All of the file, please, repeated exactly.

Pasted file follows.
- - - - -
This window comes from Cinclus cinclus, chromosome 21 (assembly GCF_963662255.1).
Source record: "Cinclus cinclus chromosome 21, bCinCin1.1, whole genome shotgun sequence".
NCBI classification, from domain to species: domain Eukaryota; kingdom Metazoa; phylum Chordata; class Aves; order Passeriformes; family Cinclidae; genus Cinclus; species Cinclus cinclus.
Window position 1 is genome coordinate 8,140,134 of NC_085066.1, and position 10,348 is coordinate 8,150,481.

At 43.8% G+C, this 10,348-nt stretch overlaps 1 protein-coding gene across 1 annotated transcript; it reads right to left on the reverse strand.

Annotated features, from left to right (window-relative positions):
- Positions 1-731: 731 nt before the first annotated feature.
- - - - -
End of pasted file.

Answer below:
This window comes from Cinclus cinclus, chromosome 21 (assembly GCF_963662255.1).
Source record: "Cinclus cinclus chromosome 21, bCinCin1.1, whole genome shotgun sequence".
NCBI classification, from domain to species: domain Eukaryota; kingdom Metazoa; phylum Chordata; class Aves; order Passeriformes; family Cinclidae; genus Cinclus; species Cinclus cinclus.
Window position 1 is genome coordinate 8,140,134 of NC_085066.1, and position 10,348 is coordinate 8,150,481.

At 43.8% G+C, this 10,348-nt stretch overlaps 1 protein-coding gene across 1 annotated transcript; it reads right to left on the reverse strand.

Annotated features, from left to right (window-relative positions):
- Positions 1-731: 731 nt before the first annotated feature.